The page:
We Are One: How the World Adds Up by Susan Hood, illus. Linda Yan

Cover of We Are One: How the World Adds Up by Susan Hood, illus. Linda Yan. A child flies joyfully through the night sky, trailing various objects. They are surrounded by numbers.

Review by RJ McDaniel

Candlewick Press/Penguin Random House, September 2021

32 pages, Hardcover, $23.99 CAD, 9781536201147

Ages 3-7, Preschool-Grade 2


A brilliant addition to the counting-book genre, We Are One: How the World Adds Up provides young readers with concrete examples of how numbers shape our lives while giving them the framework to pursue their curiosity about these numbers beyond the pages of the book.

With rhyming couplets describing numbers one through ten on each spread, author Susan Hood’s precise, lighthearted text provides a fanciful array of examples to illustrate numbers we might encounter in our everyday existence. Each couplet also efficiently illustrates fractions and sets — numbered parts forming a single whole — by linking each successive number back to the number one. The number one, readers learn, can be “one thing/all on its own: one star, one stream, one stick, one stone.” But one can also be more than the sum of its parts: one sandwich, the next spread explains, is made up of two slices of bread, while two friends sharing vows forms one marriage. Later, readers watch seven colors unfurling across the page to form one rainbow, and count the nine innings that form a single baseball game. By the time readers reach ten, a set is applied to the weighty concept of time: ten years form a decade, while ten decades form a century.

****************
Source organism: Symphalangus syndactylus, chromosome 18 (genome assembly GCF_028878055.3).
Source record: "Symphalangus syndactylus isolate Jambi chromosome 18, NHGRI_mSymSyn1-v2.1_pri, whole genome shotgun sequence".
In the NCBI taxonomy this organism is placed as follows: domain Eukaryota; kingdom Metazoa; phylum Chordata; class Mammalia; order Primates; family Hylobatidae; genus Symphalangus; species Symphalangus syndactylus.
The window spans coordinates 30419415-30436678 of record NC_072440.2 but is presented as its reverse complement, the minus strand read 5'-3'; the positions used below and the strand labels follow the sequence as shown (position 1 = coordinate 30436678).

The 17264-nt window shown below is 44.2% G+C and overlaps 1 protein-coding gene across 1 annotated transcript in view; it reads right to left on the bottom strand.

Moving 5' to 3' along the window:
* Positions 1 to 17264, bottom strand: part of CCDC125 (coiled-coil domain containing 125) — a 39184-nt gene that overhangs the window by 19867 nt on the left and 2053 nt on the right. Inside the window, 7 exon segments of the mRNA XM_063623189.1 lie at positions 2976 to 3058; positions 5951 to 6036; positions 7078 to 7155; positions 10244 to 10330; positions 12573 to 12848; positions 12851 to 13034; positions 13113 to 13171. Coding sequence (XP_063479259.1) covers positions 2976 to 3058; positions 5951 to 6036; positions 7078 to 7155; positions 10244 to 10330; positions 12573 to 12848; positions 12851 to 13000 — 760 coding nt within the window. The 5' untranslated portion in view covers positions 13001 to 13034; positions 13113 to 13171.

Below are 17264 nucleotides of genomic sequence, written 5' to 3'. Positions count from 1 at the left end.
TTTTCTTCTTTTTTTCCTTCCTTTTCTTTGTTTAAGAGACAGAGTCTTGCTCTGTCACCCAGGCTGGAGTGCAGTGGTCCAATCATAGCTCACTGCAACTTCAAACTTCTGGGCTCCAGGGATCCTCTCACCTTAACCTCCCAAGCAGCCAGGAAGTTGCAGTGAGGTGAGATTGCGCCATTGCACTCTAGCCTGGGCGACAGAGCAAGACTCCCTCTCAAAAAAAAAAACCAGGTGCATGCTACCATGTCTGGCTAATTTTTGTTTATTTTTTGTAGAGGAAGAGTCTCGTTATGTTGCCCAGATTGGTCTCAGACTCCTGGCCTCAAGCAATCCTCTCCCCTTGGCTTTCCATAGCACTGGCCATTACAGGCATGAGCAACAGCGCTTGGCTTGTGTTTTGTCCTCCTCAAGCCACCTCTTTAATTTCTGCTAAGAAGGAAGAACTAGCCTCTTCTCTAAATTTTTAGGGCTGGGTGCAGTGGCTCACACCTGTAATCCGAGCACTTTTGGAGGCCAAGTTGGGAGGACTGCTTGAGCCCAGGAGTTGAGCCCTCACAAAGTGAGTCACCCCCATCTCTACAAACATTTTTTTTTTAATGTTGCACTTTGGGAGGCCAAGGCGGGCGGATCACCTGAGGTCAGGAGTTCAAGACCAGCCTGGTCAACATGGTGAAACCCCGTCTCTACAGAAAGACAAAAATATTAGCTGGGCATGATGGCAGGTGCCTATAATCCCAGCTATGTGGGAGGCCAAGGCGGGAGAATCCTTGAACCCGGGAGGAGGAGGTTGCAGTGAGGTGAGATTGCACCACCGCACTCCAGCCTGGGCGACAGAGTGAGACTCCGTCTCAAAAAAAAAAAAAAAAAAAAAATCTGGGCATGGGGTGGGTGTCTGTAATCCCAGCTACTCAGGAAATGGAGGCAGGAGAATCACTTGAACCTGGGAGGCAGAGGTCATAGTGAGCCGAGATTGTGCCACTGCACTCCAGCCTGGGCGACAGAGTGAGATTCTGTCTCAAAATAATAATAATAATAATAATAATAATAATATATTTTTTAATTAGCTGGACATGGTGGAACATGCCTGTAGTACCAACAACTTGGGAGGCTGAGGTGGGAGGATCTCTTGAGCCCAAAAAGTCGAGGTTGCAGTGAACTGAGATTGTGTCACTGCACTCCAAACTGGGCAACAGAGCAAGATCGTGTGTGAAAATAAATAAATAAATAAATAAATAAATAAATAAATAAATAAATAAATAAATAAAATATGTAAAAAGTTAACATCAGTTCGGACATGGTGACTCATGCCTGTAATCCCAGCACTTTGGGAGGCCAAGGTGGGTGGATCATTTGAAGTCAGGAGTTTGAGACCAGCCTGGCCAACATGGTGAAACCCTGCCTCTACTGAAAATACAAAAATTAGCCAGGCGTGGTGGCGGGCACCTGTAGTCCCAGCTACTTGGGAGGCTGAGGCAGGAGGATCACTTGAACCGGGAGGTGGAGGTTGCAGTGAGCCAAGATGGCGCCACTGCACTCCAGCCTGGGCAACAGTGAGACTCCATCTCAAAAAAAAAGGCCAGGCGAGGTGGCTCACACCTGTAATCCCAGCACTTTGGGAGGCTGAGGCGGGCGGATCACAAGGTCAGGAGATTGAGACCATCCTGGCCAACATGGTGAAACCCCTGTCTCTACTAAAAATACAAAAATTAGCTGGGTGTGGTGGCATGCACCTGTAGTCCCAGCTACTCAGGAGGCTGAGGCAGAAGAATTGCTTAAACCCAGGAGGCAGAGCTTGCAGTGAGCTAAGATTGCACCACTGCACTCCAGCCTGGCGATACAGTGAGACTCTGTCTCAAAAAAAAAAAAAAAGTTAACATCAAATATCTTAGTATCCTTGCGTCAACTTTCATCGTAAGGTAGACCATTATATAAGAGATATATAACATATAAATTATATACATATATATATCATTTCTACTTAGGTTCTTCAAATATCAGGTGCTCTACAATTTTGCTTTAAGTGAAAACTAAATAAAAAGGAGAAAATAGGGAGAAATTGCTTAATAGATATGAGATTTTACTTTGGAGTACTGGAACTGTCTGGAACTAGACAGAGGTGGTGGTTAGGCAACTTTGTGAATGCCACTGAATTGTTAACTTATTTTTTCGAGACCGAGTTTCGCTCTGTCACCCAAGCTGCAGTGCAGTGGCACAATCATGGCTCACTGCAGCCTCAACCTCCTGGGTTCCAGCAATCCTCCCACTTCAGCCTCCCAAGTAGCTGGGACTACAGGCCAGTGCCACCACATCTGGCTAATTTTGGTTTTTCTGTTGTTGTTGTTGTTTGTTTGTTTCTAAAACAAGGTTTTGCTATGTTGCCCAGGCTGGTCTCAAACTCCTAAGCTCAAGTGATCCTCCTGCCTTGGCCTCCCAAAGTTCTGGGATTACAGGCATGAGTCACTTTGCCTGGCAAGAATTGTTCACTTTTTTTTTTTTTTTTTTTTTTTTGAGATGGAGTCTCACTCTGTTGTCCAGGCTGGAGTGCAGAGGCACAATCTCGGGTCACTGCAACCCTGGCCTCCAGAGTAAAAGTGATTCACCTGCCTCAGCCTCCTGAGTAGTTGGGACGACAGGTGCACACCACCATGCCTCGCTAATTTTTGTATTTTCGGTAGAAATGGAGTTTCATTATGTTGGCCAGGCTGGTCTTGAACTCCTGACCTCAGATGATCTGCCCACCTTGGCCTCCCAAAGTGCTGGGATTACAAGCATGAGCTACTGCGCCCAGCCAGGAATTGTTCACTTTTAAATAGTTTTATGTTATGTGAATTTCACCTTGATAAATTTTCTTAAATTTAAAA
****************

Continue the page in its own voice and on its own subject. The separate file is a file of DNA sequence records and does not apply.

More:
Illustrator Linda Yan uses soft textures, bold shapes, and bright, busy compositions to convey the bounty of numbers with an accessible sense of joy and simplicity. Despite the complexity of the mathematical concepts introduced in the book, it is a pure pleasure for readers of any age to read and look at. And for readers who might have questions that this book doesn’t answer, the bottom of each page has a yellow section with smaller text that provides an in-depth fun fact about what readers see in front of them. At the back of the book is a bibliography with further reading and lists of other possible sets of each number (like the seven days of the week, or the nine U.S. Supreme Court justices), providing advanced or simply curious readers with a fantastic starting point for research.

At the end of the book, Hood and Yan leave readers with a heartwarming reminder: that they, too, are one special part of a whole that encompasses the entire world. It is rare to find a book for children that can encompass such broad, advanced subject matter with such ease and warmth. We Are One, with its poetry and beauty, accomplishes just that.

RJ is an MFA student at UBC and an editor at Young Adulting. They have worked as a writer and editor since 2017, and they are currently at work on their debut novel. A recovering sports journalist, they still watch more baseball than any well-adjusted person should. Other passions include bird-spotting, cat-bothering, knitting, and Succession.

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